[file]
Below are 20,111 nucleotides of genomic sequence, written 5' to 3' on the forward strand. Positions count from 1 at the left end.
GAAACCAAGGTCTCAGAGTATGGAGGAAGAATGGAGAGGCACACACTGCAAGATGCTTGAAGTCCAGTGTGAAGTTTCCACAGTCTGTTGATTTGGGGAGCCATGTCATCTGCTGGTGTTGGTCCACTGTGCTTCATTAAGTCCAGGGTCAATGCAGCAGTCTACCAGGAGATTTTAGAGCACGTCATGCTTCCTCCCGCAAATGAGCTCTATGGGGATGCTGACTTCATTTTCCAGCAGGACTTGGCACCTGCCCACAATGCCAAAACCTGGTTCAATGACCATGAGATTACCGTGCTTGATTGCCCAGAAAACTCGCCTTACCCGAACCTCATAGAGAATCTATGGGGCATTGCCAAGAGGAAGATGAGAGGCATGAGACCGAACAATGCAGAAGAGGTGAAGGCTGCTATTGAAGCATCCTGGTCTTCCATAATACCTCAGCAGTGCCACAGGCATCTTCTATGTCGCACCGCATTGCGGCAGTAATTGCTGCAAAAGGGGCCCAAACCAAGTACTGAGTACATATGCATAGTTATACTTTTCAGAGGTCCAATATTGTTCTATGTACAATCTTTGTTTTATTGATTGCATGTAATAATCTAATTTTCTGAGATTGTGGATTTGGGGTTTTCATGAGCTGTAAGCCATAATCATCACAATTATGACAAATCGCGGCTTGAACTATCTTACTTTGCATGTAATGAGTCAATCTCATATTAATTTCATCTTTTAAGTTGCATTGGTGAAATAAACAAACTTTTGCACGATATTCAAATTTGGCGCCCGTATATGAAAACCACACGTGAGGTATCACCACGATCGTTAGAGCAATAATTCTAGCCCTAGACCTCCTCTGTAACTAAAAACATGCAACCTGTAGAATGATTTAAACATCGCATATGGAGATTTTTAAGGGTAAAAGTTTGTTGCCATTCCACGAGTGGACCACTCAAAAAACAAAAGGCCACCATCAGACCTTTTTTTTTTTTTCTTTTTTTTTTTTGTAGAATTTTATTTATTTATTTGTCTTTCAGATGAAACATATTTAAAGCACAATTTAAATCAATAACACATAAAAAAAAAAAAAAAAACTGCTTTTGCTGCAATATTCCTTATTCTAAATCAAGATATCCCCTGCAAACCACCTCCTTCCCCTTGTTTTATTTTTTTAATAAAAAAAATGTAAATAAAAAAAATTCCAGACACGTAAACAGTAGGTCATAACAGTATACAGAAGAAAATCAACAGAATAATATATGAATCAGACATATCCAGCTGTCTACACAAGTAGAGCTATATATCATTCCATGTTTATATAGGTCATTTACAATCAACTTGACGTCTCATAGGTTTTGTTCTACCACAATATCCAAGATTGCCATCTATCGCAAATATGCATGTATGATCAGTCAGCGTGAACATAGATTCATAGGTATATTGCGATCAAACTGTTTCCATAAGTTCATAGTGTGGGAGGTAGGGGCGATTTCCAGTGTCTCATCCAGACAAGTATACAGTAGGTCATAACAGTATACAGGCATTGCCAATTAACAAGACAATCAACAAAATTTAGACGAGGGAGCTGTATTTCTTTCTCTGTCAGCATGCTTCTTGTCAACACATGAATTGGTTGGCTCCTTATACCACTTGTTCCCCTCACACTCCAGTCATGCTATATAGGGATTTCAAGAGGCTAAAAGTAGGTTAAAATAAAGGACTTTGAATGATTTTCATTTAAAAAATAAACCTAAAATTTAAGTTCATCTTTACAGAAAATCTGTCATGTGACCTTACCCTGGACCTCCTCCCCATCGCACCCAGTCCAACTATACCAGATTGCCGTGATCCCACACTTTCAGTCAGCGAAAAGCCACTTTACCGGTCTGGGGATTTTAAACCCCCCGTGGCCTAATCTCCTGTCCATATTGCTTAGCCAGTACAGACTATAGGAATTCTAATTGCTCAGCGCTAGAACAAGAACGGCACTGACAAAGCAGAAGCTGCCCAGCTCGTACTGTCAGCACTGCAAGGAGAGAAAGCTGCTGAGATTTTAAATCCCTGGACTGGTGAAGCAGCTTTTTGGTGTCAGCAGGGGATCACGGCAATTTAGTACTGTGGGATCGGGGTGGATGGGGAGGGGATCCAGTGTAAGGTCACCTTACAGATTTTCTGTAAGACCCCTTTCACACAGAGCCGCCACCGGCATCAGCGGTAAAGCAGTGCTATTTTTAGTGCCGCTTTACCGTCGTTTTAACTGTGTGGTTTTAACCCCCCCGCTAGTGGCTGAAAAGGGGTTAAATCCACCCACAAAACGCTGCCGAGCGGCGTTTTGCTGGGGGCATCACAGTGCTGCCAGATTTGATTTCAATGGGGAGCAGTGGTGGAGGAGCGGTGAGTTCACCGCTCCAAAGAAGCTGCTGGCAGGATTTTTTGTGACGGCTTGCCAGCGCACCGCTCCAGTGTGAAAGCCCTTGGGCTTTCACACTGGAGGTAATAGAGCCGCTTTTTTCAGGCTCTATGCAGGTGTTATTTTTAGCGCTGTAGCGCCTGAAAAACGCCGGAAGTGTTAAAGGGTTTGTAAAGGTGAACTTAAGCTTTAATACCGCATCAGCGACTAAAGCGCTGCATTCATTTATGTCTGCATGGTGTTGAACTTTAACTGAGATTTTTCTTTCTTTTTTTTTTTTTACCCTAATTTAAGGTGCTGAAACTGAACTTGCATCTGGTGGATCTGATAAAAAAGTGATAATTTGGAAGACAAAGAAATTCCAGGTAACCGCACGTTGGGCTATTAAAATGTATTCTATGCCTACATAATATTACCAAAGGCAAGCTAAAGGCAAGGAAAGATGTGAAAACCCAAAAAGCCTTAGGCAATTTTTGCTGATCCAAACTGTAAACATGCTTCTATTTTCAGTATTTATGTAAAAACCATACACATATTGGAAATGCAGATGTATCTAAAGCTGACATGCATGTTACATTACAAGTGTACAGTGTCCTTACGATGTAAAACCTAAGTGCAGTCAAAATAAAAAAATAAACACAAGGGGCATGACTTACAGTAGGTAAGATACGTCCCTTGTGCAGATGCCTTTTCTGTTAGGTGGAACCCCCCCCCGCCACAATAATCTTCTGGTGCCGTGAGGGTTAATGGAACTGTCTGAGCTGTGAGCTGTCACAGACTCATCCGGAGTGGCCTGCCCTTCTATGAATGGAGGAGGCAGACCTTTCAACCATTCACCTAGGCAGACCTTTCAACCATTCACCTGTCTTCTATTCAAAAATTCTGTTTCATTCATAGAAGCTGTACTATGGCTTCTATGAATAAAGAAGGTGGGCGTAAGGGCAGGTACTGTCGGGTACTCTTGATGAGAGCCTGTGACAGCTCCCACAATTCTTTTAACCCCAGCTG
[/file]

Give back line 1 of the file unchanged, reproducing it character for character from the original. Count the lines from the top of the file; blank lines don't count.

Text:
Below are 20,111 nucleotides of genomic sequence, written 5' to 3' on the forward strand. Positions count from 1 at the left end.